Water Requirement: Water the yard to a depth of about 1 inch when the turf starts to dry, appearing bluish Sunlight Requirement: A minimum of 4 hours of direct sunlight Mowing Need: Cut down to a height of about 1 inch in the winter and around 1-2 inches during summer months USDA Hardiness Zone: 7-10
Popular across Asia, Australia, and several islands in the Pacific, this group of creeping grasses is well-tolerant of both sun and shade. While its growth rate is slower than Bermuda grass, it provides a lush, green turf with excellent foot-traffic tolerance. Its drought-resisting ability differs depending on the cultivars, which include Jamur, Empire, Palisades, and El Toro. You can apply fertilizers containing nitrogen during winter provided that your lawn is in the coastal region, and no frost is forecasted.
Water Requirement: Grows well on about one inch of water each week Sunlight Requirement: Full sun, partial shade Mowing Need: Cut the grasses down to a height of 1-1.5 inches during winter and about 1.5-2.5 inches during the summer months USDA Hardiness Zone: 5-10
One of the most popular drought-resistant varieties for lawns and gardens in Florida and along the Gulf coast, the St Augustine grass is medium-green in color with a coarse texture, and tolerates moderate foot-traffic. Although it retains its color in winter, it is likely to be affected by fungal diseases if overwatered. Some of its cultivars with the best drought-resisting ability are Floratam, Palmetto, Seville, Texas Common, and Raleigh.
Water Requirement: Wet the soil to about 6 inches, especially when the weather is very dry and warm Sunlight Requirement: Adaptable to partial shade/full sun, needs 6-8 hours of direct sunlight Mowing Need: Cut the grass by setting the mowing height at 2.5-3 inches USDA Hardiness Zone: 9
For lawns and gardens located in drought-prone areas, the ornamental grasses are excellent choices for landscape designing. These grass varieties, known for being easy on the eyes, are also easy to maintain.
Known for its hardiness, it grows to a height of 4-6 feet comprising green leaf blades and bearing coppery-red plumes in fall. While it grows well in well-drained soil, divide the grass every 2-3 years to manage the clumps.
Water Requirement: Water occasionally, more often in extreme heat Sunlight Requirement: Excels in full sun Mowing Need: Trim the foliage to ground level during late winter/early spring to create enough space for the new shoots to develop USDA Hardiness Zone: 5-9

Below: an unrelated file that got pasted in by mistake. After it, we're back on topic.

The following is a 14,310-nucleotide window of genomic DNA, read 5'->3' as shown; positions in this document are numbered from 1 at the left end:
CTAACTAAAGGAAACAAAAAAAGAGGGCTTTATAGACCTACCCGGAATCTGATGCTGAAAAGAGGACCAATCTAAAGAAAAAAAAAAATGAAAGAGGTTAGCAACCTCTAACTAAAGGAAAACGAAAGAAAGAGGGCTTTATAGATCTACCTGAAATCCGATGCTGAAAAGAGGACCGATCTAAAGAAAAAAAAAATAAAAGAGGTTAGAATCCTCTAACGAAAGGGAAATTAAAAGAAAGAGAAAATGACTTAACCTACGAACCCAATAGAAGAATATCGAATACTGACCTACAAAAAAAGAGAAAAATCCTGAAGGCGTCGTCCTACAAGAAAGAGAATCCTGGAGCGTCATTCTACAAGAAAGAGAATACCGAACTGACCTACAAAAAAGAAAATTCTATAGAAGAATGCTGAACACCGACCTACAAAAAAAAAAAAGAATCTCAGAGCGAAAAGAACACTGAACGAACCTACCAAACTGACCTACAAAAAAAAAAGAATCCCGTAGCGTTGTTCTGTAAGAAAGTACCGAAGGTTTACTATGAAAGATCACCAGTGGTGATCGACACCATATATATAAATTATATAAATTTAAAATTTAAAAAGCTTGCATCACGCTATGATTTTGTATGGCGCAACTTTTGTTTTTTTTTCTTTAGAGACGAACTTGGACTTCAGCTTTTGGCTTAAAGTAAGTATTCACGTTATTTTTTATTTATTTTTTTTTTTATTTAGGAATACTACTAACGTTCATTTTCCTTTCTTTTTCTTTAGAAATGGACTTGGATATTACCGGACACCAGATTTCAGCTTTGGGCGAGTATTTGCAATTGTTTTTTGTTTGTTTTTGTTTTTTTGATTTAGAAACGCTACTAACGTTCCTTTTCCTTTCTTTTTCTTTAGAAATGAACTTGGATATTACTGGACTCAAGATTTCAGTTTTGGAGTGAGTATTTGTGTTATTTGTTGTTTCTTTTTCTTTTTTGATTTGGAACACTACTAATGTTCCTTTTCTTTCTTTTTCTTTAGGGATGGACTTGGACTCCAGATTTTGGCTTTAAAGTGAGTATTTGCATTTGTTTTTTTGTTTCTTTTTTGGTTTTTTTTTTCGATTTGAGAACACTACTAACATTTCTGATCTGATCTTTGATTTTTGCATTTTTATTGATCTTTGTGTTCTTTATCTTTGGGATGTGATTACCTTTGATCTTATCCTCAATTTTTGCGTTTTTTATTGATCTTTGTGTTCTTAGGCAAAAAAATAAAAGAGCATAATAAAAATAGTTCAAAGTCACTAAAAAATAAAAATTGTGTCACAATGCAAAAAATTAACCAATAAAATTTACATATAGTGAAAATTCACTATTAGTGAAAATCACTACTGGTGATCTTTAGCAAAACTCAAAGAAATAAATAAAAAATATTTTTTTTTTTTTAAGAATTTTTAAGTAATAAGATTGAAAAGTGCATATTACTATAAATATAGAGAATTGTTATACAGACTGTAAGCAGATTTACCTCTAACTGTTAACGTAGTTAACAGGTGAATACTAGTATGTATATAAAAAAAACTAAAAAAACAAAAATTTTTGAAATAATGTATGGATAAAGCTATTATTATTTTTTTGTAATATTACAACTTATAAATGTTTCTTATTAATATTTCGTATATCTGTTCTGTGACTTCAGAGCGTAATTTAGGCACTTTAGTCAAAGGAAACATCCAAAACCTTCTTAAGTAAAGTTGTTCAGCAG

It is a quick-growing, tall ornamental grass that can reach a maximum height of about 8 ft, preferring well-drained soil and partial shade. It has green grass blades that consist of bunches of pink and white flowers blooming in late summer.
Water Requirement: Once established, water the grasses during arid and hot conditions Sunlight Requirement: Full sun Mowing Need: Prune the foliage during late winter/early spring each year USDA Hardiness Zone: 8-12
Distinguished by light yellow bands across thin, arching leaves, the zebra grass produces silky spikes in late summer or early fall. It is a moderately tall grass, growing up to 4-6 feet and excels in full sun or partial shade. It is a hardy grass variety that can withstand cold temperatures up to -23 °C.
Water Requirement: Twice or thrice every week during the initial growing season Sunlight Requirement: Tolerates full sun and partial shade Mowing Need: Cut out damaged foliage as they occur and prune the inflorescences in fall/spring USDA Hardiness Zone: 5-9
The oriental fountain grass, forming rounded clusters of green blades, grows to a height of roughly 2-3 feet and produces white wheat-like flowers. It thrives in moist soil and can tolerate temperatures as low as -10 °C. Dividing the grass in early spring is recommended to manage the widening of the root mass.
Water Requirement: Regular watering needed only during drought Sunlight Requirement: Grows well under direct sunlight, tolerates partial shade Mowing Need: Prune old foliage to ground level in late winter USDA Hardiness Zone: 6-10
Grasses like Bermuda, zoysia, and St. Augustine are hardy to the Californian climate, thriving with small amounts of water.
Pampas, zebra, oriental fountain, and maiden grass are some of the best ornamental grasses that can survive in drought conditions
Thus, the grasses listed above are some of the hardiest and most drought-resistant varieties that will help keep your lawn green and lush even during low-rainfall periods. Go ahead and enjoy low-water landscaping.